By Ihsan Bal
The tensions in Turkish-Iranian relations are stoking the appetites of conspiracy lovers.
In the Middle East region, conspiracies are like a disease, one that is skilfully and regularly used to conceal the facts. In these lands psychological offensives and asymmetric operations have become a regular part of life, making it appear that it is forbidden to learn what is really going on.
So for example, it is usually a hopeless task to try and find answers to questions about what is going wrong in Turkish-Iranian relations and where there is an error.
Where Iran is concerned, there is unfortunately a widespread and oversimplified form of reasoning: “Since Iran is opposed to Teheran, Israel, and America, it must therefore be in the right on every aspect and condition of what it does.
If we adopt this logic, then it might be asserted that Iran’s actions are right and true even when it gives its support to the dictator in Syria. Those who think like this hold that the dictator Assad cannot be held responsible for the deaths of 30,000 Syrians and millions of people being forced to leave their country, whereas Turkey is denounced as having almost the entire responsibility for the tragedy we have lived through.
The pretext which lies behind such reasoning is very obvious. It is that Turkey is a member of NATO and the Western block and this implies that no position or action by Turkey in the Middle East region can ever be right, reasonable, or correct.
Recent history can be used to show that this line of reasoning is wrong. The Orthodox peoples, the Slavs, Serbians, and supporters of Milosevic were opponents of the West and NATO. They were committing major massacres in the Balkans. Did that mean we had to focus simply on their opposition to the West and regard what they did as legitimate?
Just as it is doing in Syria today, Turkey at that particular period was, as a NATO member country, trying to persuade the then US president, Bill Clinton, to stop the tragedy in Bosnia. However the very people who at that time said we were right have the audacity today to blame Turkey for the massacres in Syria.
Iran’s ceaseless threats
Iranian officials make claims like ‘Turkey is responsible for the bloodshed in Syria’, ‘Turkey is serving American interests in Syria’; ‘Support from Turkey is main reason for the deaths of innocent people in Syria’ and by doing so, they are persistently and systematically attempting to push responsibility of the murders of the Baath regime on to Turkey. Furthermore the criticisms and accusations directed at Turkey from several levels are not just restricted to Syria.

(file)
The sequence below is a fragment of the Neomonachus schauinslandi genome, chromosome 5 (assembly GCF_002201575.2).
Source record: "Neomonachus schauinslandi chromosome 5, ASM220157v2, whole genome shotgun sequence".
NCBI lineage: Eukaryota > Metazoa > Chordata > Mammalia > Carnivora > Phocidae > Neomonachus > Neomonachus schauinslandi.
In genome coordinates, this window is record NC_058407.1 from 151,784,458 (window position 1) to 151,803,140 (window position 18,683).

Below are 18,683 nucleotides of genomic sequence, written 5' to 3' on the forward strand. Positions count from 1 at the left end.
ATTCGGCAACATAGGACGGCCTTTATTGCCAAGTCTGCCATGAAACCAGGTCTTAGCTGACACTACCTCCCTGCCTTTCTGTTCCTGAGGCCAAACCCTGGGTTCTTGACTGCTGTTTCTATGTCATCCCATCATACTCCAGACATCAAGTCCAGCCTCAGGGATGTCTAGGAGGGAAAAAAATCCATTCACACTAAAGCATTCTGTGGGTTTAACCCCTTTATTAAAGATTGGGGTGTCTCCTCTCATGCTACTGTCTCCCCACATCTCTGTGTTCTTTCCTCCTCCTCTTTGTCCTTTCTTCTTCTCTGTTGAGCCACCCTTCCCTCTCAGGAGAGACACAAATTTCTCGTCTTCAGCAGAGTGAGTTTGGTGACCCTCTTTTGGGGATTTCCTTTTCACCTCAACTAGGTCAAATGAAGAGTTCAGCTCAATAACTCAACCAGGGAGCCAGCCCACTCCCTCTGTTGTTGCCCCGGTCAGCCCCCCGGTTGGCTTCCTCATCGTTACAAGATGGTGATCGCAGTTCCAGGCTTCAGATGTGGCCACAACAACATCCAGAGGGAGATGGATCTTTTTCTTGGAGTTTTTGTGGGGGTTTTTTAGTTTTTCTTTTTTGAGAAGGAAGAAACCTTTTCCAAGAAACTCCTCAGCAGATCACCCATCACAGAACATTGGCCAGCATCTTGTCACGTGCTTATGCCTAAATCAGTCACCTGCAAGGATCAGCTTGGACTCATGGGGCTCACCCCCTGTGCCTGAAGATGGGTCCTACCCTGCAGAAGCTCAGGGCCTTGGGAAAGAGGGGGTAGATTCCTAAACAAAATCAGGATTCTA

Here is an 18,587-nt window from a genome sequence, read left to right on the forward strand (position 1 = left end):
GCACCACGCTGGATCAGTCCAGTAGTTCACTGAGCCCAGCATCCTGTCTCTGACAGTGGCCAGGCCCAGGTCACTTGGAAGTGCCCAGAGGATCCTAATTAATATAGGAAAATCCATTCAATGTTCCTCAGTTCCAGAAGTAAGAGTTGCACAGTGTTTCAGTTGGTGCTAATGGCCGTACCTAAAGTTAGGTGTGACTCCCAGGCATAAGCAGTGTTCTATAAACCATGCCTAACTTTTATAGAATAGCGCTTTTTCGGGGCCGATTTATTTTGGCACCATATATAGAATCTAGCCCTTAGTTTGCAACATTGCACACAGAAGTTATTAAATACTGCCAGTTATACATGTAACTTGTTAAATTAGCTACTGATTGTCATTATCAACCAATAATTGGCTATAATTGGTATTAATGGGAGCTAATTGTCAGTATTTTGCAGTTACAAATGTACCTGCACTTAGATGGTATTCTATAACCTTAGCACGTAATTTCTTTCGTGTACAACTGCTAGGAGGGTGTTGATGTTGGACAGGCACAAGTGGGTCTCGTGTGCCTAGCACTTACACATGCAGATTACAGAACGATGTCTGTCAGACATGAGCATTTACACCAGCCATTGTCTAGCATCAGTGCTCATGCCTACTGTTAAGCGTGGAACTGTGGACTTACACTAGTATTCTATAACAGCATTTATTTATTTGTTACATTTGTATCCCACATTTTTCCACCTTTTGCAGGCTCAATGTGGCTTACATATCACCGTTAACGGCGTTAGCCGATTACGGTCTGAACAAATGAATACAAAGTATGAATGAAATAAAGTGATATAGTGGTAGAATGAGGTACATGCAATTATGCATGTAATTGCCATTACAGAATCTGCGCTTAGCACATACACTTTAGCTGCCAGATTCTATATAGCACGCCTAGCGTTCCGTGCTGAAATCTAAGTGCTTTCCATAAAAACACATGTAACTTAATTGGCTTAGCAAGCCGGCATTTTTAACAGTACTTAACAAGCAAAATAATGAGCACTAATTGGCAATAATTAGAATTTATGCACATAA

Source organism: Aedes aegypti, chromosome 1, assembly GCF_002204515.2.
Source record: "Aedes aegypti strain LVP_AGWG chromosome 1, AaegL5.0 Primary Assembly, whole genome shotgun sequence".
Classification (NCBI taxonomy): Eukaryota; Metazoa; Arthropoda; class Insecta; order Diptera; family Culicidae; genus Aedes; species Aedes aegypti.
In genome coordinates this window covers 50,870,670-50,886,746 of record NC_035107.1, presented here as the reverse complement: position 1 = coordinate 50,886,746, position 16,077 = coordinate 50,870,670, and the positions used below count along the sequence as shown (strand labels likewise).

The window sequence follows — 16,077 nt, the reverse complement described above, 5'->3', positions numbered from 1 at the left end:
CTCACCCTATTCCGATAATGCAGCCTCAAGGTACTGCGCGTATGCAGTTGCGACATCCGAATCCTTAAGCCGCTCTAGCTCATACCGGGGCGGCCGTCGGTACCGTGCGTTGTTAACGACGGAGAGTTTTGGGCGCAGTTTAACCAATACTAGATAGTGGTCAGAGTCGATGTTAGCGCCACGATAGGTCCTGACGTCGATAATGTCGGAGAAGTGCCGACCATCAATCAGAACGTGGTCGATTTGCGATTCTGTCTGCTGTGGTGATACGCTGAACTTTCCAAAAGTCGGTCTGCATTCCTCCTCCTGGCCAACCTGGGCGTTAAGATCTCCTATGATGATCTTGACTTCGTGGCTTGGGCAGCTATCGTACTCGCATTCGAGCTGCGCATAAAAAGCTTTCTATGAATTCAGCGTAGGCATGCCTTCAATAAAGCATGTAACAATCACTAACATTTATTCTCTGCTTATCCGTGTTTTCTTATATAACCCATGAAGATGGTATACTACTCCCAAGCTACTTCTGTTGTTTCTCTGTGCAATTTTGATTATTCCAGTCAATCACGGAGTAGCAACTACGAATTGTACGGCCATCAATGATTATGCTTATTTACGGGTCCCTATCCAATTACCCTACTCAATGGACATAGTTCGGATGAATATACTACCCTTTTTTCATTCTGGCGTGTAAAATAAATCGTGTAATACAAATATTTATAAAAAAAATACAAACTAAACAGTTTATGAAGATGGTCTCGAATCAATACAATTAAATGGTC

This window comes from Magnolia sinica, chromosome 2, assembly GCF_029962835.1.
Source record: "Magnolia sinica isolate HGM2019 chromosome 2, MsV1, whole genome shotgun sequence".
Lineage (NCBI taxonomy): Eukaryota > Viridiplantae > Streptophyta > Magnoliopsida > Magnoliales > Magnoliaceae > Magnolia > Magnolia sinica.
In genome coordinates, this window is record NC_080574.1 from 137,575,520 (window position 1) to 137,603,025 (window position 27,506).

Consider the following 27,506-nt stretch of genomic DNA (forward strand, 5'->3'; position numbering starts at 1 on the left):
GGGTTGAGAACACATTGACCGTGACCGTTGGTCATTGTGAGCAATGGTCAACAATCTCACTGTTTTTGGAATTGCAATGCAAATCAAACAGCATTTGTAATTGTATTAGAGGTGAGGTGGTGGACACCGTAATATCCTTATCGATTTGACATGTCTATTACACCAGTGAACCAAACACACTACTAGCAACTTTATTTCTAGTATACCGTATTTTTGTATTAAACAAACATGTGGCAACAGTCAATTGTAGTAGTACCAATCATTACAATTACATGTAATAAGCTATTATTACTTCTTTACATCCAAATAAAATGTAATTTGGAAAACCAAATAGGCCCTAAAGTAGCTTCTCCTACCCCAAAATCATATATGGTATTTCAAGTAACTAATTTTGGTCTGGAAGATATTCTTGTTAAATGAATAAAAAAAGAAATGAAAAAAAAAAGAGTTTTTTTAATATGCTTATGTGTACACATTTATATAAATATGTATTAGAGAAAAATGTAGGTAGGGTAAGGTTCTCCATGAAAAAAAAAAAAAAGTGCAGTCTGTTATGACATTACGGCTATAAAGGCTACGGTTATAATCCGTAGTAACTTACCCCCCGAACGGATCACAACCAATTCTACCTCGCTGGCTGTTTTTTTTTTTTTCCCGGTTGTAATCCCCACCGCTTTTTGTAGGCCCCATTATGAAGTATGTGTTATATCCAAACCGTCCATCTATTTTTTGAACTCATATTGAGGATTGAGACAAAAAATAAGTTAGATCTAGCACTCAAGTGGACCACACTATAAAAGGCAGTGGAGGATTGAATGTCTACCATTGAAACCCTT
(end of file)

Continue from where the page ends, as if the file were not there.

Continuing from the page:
A large number of Iranian officials, ranging from generals to diplomats, from Yahya Rahim, the military councillor of the Ayatollah Khomeini to Hussein Nakavi, the spokesman of the National Security and Foreign Policy Committee in the Iranian Parliament, have claimed that Turkey’s turn will come. Indeed these personages see nothing untoward in openly proclaiming that Turkey should be looking to its own internal disorders and that should there ever be an attack, they would strike first at the Kürecik Base at Malatya.
Although so many accusations are being made against Turkey and it has been identified as a target, even its strongest statement towards Iran has been strikingly moderate. Using a much calmer voice than his usual tough way of speaking, Prime minister Erdoğan has replied to the criticisms. He points out that Turkey stood beside Iran when no one else would and asks “I am asking the Iranians whether or not our faith allows us to defend a regime that kills people.’
While this has been going on, proof has emerged that Iran is supporting the PKK and that Turkey is swarming with Iranian agents.
If Israel or America were trying to open a rift between Turkey and Iran, they need not bother. Despite all the efforts being made by the Turkish side, Iranian officials are knocking at our door saying things that increase the tension or making a threatening action.
It is impossible not to wonder how people who are so busy with conspiracy theories will bring down the curtain on a drama being played out so brazenly.
In a previous article, I stated that we cannot allow Turkish-Iranian relations to be made the prisoner of simplistic conspiracy theories and wishy-washy East-West confrontations. It will only be possible for us to build a less problematic future, one not based on emotionalism but on realistic information, when we modify our current perceptions.
Head of USAK Science Committee
*This article appeared first on Monday 10 September 2012 in HaberTürk newspaper.